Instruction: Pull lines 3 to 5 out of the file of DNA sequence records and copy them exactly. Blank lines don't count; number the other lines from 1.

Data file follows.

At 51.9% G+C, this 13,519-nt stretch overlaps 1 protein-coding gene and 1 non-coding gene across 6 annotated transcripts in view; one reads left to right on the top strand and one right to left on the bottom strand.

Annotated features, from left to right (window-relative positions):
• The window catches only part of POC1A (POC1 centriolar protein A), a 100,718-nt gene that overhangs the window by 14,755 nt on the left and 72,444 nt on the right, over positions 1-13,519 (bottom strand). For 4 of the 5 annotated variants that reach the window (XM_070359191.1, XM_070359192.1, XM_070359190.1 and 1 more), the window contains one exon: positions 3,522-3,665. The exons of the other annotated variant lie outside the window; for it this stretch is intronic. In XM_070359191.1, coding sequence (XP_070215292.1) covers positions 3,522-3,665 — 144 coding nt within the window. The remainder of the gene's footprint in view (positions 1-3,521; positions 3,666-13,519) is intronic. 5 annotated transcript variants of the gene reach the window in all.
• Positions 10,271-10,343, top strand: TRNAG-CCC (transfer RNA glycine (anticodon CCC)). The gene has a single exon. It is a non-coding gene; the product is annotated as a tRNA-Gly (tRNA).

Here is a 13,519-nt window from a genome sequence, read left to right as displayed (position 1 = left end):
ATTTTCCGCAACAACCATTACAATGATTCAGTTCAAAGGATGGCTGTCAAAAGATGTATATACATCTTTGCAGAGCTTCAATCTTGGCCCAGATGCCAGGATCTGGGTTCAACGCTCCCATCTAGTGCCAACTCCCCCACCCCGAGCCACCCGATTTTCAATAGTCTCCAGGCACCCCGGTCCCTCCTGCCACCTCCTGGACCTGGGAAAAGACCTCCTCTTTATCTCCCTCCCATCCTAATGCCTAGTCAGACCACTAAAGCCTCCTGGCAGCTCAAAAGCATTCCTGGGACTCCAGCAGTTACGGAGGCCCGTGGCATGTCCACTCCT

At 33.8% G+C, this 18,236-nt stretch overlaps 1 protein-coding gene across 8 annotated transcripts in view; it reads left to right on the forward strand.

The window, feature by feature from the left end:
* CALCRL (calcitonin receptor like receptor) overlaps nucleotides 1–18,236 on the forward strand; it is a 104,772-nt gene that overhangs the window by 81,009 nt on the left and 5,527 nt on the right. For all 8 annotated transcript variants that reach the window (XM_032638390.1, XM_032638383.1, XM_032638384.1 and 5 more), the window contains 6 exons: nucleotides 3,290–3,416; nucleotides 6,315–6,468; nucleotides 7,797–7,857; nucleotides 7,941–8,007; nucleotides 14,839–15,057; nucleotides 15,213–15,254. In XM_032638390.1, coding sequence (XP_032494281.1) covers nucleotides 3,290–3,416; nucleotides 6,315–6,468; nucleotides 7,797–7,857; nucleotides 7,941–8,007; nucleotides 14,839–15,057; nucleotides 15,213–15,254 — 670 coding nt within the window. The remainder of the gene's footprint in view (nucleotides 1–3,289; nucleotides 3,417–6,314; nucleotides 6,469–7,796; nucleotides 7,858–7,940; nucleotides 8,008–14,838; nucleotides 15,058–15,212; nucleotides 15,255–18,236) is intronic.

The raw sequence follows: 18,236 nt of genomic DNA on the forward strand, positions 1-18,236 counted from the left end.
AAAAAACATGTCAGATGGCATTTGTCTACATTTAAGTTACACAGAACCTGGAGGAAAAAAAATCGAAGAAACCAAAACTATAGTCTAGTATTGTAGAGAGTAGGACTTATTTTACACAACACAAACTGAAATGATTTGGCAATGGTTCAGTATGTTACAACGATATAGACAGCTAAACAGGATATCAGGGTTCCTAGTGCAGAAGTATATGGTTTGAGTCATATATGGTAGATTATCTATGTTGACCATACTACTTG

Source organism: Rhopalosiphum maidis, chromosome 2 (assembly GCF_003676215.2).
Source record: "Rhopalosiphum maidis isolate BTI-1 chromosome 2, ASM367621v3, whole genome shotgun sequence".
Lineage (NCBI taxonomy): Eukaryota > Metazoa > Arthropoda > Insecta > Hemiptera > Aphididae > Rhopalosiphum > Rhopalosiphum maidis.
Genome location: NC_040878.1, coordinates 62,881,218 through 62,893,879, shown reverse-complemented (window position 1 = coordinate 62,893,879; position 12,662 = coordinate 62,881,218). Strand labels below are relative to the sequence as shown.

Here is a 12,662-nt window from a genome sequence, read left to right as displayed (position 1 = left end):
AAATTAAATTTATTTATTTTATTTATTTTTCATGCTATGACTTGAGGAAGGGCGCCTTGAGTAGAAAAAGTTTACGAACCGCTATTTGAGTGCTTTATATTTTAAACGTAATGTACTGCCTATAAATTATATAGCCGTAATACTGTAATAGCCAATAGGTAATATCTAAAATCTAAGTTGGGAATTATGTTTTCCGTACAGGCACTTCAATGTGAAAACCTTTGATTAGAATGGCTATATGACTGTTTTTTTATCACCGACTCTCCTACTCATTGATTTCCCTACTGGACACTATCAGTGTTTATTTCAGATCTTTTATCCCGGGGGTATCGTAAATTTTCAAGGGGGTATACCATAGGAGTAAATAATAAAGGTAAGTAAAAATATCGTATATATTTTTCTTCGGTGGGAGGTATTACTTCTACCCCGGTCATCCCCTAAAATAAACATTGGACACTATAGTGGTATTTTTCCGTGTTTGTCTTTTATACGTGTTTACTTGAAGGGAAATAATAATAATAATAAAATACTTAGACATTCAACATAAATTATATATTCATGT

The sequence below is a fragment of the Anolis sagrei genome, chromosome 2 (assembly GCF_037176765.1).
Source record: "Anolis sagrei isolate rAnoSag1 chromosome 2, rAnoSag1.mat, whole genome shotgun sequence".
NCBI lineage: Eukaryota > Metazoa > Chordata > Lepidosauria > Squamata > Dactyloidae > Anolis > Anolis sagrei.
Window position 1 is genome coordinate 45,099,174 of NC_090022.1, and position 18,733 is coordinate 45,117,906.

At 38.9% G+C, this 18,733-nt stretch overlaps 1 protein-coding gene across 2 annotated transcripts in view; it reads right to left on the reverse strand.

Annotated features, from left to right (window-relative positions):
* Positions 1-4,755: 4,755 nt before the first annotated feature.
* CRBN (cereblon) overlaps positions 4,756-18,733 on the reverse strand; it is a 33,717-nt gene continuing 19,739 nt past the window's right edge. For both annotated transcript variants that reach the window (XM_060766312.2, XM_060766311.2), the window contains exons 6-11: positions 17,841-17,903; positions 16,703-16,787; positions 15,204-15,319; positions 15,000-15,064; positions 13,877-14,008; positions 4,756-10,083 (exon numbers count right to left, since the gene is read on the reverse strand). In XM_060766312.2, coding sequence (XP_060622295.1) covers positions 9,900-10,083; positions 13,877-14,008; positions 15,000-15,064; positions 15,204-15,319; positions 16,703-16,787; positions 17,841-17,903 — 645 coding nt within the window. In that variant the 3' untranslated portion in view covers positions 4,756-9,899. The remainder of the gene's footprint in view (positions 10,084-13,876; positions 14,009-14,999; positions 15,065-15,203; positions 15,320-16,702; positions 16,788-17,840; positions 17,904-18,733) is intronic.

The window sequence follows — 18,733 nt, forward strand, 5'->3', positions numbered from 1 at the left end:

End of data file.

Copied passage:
• The window catches only part of POC1A (POC1 centriolar protein A), a 100,718-nt gene that overhangs the window by 14,755 nt on the left and 72,444 nt on the right, over positions 1-13,519 (bottom strand). For 4 of the 5 annotated variants that reach the window (XM_070359191.1, XM_070359192.1, XM_070359190.1 and 1 more), the window contains one exon: positions 3,522-3,665. The exons of the other annotated variant lie outside the window; for it this stretch is intronic. In XM_070359191.1, coding sequence (XP_070215292.1) covers positions 3,522-3,665 — 144 coding nt within the window. The remainder of the gene's footprint in view (positions 1-3,521; positions 3,666-13,519) is intronic. 5 annotated transcript variants of the gene reach the window in all.
• Positions 10,271-10,343, top strand: TRNAG-CCC (transfer RNA glycine (anticodon CCC)). The gene has a single exon. It is a non-coding gene; the product is annotated as a tRNA-Gly (tRNA).

Here is a 13,519-nt window from a genome sequence, read left to right as displayed (position 1 = left end):